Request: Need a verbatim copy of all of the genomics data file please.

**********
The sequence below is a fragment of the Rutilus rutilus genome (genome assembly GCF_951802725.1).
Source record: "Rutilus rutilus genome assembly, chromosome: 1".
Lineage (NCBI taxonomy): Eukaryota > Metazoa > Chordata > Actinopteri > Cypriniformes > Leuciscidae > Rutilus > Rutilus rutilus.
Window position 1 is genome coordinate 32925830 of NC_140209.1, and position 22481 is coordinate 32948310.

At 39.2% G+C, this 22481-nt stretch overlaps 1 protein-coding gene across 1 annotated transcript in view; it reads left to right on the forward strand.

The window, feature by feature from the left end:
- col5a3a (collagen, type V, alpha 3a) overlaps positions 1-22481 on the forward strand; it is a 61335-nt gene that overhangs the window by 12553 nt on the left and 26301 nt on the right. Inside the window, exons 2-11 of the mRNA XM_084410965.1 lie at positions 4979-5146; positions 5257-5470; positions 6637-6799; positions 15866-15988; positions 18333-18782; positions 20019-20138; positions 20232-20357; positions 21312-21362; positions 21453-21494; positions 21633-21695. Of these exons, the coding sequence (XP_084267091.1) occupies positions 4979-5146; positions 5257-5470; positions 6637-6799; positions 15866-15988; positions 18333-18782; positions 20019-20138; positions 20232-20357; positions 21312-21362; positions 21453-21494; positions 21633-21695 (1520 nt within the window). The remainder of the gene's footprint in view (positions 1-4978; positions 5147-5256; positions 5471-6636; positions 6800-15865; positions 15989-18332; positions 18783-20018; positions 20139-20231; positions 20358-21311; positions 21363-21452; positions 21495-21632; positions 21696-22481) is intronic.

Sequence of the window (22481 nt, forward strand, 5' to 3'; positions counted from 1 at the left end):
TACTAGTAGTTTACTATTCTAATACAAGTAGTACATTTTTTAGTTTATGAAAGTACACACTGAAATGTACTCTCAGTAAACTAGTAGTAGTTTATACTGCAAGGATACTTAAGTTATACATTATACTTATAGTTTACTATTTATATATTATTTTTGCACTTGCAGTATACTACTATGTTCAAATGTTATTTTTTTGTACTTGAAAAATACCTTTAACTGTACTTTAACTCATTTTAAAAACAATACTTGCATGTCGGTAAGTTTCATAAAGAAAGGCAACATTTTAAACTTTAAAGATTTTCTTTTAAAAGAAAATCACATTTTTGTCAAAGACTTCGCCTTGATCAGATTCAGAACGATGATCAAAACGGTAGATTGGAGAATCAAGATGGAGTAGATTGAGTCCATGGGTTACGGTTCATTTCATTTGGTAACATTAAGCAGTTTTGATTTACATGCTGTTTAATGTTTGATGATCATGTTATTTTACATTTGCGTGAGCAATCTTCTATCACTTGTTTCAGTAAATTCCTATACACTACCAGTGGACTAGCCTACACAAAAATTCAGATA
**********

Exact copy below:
The sequence below is a fragment of the Rutilus rutilus genome (genome assembly GCF_951802725.1).
Source record: "Rutilus rutilus genome assembly, chromosome: 1".
Lineage (NCBI taxonomy): Eukaryota > Metazoa > Chordata > Actinopteri > Cypriniformes > Leuciscidae > Rutilus > Rutilus rutilus.
Window position 1 is genome coordinate 32925830 of NC_140209.1, and position 22481 is coordinate 32948310.

At 39.2% G+C, this 22481-nt stretch overlaps 1 protein-coding gene across 1 annotated transcript in view; it reads left to right on the forward strand.

The window, feature by feature from the left end:
- col5a3a (collagen, type V, alpha 3a) overlaps positions 1-22481 on the forward strand; it is a 61335-nt gene that overhangs the window by 12553 nt on the left and 26301 nt on the right. Inside the window, exons 2-11 of the mRNA XM_084410965.1 lie at positions 4979-5146; positions 5257-5470; positions 6637-6799; positions 15866-15988; positions 18333-18782; positions 20019-20138; positions 20232-20357; positions 21312-21362; positions 21453-21494; positions 21633-21695. Of these exons, the coding sequence (XP_084267091.1) occupies positions 4979-5146; positions 5257-5470; positions 6637-6799; positions 15866-15988; positions 18333-18782; positions 20019-20138; positions 20232-20357; positions 21312-21362; positions 21453-21494; positions 21633-21695 (1520 nt within the window). The remainder of the gene's footprint in view (positions 1-4978; positions 5147-5256; positions 5471-6636; positions 6800-15865; positions 15989-18332; positions 18783-20018; positions 20139-20231; positions 20358-21311; positions 21363-21452; positions 21495-21632; positions 21696-22481) is intronic.

Sequence of the window (22481 nt, forward strand, 5' to 3'; positions counted from 1 at the left end):
TACTAGTAGTTTACTATTCTAATACAAGTAGTACATTTTTTAGTTTATGAAAGTACACACTGAAATGTACTCTCAGTAAACTAGTAGTAGTTTATACTGCAAGGATACTTAAGTTATACATTATACTTATAGTTTACTATTTATATATTATTTTTGCACTTGCAGTATACTACTATGTTCAAATGTTATTTTTTTGTACTTGAAAAATACCTTTAACTGTACTTTAACTCATTTTAAAAACAATACTTGCATGTCGGTAAGTTTCATAAAGAAAGGCAACATTTTAAACTTTAAAGATTTTCTTTTAAAAGAAAATCACATTTTTGTCAAAGACTTCGCCTTGATCAGATTCAGAACGATGATCAAAACGGTAGATTGGAGAATCAAGATGGAGTAGATTGAGTCCATGGGTTACGGTTCATTTCATTTGGTAACATTAAGCAGTTTTGATTTACATGCTGTTTAATGTTTGATGATCATGTTATTTTACATTTGCGTGAGCAATCTTCTATCACTTGTTTCAGTAAATTCCTATACACTACCAGTGGACTAGCCTACACAAAAATTCAGATA